#5 Health conditions detected in a comprehensive periodic health evaluation of 558 professional football players.
Reference: Br J Sports Med. 2016 Mar 24. pii: bjsports-2015-095829. doi: 10.1136/bjsports-2015-095829. [Epub ahead of print]
Authors: Bakken A, Targett S, Bere T, Adamuz MC, Tol JL, Whiteley R, Wilson MG, Witvrouw E, Khan KM, Bahr R.
Summary: Despite the widespread use of periodic health evaluation (PHE) to detect and prevent injury and illness in athletes, its effectiveness in detecting health conditions and relevant risk factors is still debated. The purpose was to assess health conditions detected by a comprehensive PHE in professional male football players and evaluate their consequences for participation clearance. A total of 558 professional football players in Qatar completed a PHE prior to the 2013 or 2014 seasons: history, general medical (including blood test), cardiovascular (12-lead ECG and echocardiography) and a musculoskeletal examination, including a specific test battery targeting lower extremity strength and flexibility. On the basis of the PHE, players were either cleared or not cleared for participation. In 533 players (95.5%), at least one health condition was detected requiring treatment or follow-up. Vitamin D deficiency or insufficiency (≤30 ng/mL) was the most common medical condition (n=499, 89.4%), followed by hepatitis B non-immunity or infection (n=164, 29.4%). Cardiac screening identified 48 players (8.6%) with one or more abnormal findings (ECG (n=19, 3.4%) and echocardiography (n=14, 2.5%)). Musculoskeletal conditions were observed in 180 players (32.3%); injuries to or strength deficits of the hip/groin and thigh accounted for the largest proportion. Medical clearance was temporarily not given in 69 players (12.4%), while further examinations were being conducted. One player was disqualified from competitive football. PHE revealed a high prevalence of health conditions requiring treatment or follow-up in professional footballers; however, only 12.4% of conditions impacted on final clearance for participation.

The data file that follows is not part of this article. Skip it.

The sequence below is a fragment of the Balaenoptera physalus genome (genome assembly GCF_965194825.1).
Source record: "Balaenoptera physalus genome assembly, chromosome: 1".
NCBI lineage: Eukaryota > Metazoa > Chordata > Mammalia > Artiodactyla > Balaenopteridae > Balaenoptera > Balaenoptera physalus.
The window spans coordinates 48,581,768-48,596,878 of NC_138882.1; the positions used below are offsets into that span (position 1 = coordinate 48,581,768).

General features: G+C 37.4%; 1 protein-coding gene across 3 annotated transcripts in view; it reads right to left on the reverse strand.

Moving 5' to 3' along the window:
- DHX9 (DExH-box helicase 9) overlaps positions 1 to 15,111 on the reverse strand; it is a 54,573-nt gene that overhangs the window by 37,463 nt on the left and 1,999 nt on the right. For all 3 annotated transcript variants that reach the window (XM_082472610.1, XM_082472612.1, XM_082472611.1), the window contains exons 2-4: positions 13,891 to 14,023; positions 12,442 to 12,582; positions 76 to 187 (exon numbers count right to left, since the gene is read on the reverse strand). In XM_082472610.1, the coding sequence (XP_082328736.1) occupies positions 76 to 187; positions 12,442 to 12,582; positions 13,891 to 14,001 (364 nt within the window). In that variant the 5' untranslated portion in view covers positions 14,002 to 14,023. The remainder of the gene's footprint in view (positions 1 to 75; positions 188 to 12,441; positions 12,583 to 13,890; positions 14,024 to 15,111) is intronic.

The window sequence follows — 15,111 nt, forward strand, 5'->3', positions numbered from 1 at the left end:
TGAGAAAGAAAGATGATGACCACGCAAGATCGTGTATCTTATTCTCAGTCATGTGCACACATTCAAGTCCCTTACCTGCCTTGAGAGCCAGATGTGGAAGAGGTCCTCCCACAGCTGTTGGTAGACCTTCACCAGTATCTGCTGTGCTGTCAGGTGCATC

#6 The challenge and impact of engaging hard-to-reach populations in regular physical activity and health behaviours: an examination of an English Premier League 'Football in the Community' men's health programme.
Reference: Public Health. 2016 Mar 18. pii: S0033-3506(16)00065-2. doi: 10.1016/j.puhe.2016.02.008. [Epub ahead of print]
Authors: Curran K, Drust B, Murphy R, Pringle A, Richardson D.